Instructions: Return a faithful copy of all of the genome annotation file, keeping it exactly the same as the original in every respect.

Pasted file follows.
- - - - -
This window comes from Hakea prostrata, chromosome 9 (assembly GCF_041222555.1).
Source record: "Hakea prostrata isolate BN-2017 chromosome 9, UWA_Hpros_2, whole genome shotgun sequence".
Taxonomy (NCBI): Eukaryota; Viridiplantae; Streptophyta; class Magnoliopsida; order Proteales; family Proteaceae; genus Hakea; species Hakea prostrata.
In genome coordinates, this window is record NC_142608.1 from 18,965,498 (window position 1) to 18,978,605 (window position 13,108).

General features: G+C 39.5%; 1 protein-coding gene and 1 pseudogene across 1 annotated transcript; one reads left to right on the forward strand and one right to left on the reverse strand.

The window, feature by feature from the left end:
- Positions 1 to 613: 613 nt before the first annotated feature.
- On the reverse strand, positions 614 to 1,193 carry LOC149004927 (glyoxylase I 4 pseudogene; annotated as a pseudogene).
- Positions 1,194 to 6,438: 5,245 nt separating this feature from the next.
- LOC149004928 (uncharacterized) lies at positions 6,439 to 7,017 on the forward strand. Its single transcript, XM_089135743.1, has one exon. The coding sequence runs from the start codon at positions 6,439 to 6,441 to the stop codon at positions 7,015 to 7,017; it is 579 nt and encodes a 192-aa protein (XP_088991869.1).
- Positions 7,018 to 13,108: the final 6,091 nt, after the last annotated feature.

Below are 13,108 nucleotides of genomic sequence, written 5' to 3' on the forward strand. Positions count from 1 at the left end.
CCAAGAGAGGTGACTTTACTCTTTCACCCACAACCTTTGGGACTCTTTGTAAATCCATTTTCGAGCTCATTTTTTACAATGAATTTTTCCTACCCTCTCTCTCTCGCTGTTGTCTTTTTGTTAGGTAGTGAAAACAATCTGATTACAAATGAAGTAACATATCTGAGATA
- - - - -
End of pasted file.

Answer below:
This window comes from Hakea prostrata, chromosome 9 (assembly GCF_041222555.1).
Source record: "Hakea prostrata isolate BN-2017 chromosome 9, UWA_Hpros_2, whole genome shotgun sequence".
Taxonomy (NCBI): Eukaryota; Viridiplantae; Streptophyta; class Magnoliopsida; order Proteales; family Proteaceae; genus Hakea; species Hakea prostrata.
In genome coordinates, this window is record NC_142608.1 from 18,965,498 (window position 1) to 18,978,605 (window position 13,108).

General features: G+C 39.5%; 1 protein-coding gene and 1 pseudogene across 1 annotated transcript; one reads left to right on the forward strand and one right to left on the reverse strand.

The window, feature by feature from the left end:
- Positions 1 to 613: 613 nt before the first annotated feature.
- On the reverse strand, positions 614 to 1,193 carry LOC149004927 (glyoxylase I 4 pseudogene; annotated as a pseudogene).
- Positions 1,194 to 6,438: 5,245 nt separating this feature from the next.
- LOC149004928 (uncharacterized) lies at positions 6,439 to 7,017 on the forward strand. Its single transcript, XM_089135743.1, has one exon. The coding sequence runs from the start codon at positions 6,439 to 6,441 to the stop codon at positions 7,015 to 7,017; it is 579 nt and encodes a 192-aa protein (XP_088991869.1).
- Positions 7,018 to 13,108: the final 6,091 nt, after the last annotated feature.

Below are 13,108 nucleotides of genomic sequence, written 5' to 3' on the forward strand. Positions count from 1 at the left end.
CCAAGAGAGGTGACTTTACTCTTTCACCCACAACCTTTGGGACTCTTTGTAAATCCATTTTCGAGCTCATTTTTTACAATGAATTTTTCCTACCCTCTCTCTCTCGCTGTTGTCTTTTTGTTAGGTAGTGAAAACAATCTGATTACAAATGAAGTAACATATCTGAGATA